Tim Fischer belongs to a unique generation of Australian political leaders we are farewelling fast, including Gough Whitlam, Malcolm Fraser and Bob Hawke. Whether you agreed with their ideology or not, you could not but respect them.
I was in regular contact with Tim in my role as the representative of Palestine and the Palestine Liberation Organization in Australia. One day in February 1997, I was sitting in my office when Tim rang me and asked me to come over to see him. My office was within walking distance of the federal parliament. He told me he was going to Israel and Palestine and asked if I could arrange for him to meet President Yasser Arafat. At the time Tim was leader of the National Party and deputy prime minister.
I welcomed his visit and reminded him of the fact that, although Arafat had been invited and visited all corners of the world—including the United States, Sweden, England, France, Germany, the Soviet Union, China and Japan—Australia was one of the few countries that had not yet invited him, and it would be timely and nice for him to carry such an invitation. He said, ‘Leave it with me.’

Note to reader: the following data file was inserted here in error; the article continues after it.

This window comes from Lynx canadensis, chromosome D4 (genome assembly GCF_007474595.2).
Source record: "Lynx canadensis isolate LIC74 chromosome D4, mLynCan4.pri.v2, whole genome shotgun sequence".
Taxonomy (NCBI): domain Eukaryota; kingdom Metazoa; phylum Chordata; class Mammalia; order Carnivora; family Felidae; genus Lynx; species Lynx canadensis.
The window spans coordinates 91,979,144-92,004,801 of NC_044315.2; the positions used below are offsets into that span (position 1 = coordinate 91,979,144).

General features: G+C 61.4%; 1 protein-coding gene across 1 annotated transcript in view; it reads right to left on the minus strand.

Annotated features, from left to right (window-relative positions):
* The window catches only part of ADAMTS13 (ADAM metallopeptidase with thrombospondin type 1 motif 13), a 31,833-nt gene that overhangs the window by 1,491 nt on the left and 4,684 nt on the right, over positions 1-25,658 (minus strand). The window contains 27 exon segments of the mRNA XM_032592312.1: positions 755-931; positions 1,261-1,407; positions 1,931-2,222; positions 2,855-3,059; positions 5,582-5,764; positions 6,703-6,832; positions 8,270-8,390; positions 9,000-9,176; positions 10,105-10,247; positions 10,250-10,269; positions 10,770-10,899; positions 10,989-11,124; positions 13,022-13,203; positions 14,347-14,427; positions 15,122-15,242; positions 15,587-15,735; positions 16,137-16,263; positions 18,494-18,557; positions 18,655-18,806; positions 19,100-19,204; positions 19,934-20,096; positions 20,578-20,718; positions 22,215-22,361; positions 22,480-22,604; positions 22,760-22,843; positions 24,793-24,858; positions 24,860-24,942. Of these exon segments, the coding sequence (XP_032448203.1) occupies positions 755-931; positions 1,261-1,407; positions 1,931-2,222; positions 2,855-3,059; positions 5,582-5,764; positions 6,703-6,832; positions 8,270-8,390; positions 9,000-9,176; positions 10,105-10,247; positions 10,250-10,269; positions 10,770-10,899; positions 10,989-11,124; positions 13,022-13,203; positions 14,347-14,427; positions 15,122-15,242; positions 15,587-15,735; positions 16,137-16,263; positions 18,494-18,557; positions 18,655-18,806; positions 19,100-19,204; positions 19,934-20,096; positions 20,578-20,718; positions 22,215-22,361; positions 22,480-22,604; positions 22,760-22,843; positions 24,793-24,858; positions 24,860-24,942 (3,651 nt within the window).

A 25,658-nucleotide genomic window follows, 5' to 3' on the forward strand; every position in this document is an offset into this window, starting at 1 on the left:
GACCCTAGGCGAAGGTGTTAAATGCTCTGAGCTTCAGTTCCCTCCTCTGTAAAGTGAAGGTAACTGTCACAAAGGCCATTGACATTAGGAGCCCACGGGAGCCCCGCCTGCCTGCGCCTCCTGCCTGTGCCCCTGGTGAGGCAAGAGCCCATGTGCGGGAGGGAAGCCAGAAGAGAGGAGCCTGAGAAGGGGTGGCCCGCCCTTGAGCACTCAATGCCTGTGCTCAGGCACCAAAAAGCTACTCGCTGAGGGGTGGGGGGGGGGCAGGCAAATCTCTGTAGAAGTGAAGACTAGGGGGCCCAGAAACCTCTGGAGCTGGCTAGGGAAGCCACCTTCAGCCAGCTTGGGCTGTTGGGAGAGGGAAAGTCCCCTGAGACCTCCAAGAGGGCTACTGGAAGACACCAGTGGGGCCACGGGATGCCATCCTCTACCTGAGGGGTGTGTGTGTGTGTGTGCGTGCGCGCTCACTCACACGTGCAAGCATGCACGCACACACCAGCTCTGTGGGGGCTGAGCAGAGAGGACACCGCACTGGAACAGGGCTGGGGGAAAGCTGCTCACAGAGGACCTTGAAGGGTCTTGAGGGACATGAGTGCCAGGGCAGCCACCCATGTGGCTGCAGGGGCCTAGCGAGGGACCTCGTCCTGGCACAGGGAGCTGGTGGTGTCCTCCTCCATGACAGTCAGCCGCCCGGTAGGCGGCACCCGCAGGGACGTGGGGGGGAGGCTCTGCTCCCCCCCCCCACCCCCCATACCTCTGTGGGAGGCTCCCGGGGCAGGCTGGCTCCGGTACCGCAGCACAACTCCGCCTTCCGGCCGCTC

He indeed got the approval of the cabinet to invite Arafat, and during their meeting in Arafat’s office in Bethlehem he extended the invitation on behalf of the Australian government. Arafat accepted, thanked Tim and the Australian government, and said, ‘We will find a mutually suitable time in the future for a visit.’
During the meeting, Tim whispered in my ear that he would like to visit the Church of the Nativity. It was night-time and the church doors had already been closed. I informed Arafat of Tim’s wish, so he asked his protocol official to contact the church and ask them to do him a favour by allowing his visitor to see the church. Arafat had excellent relations with the church leaders in Palestine and they held him in high regard also.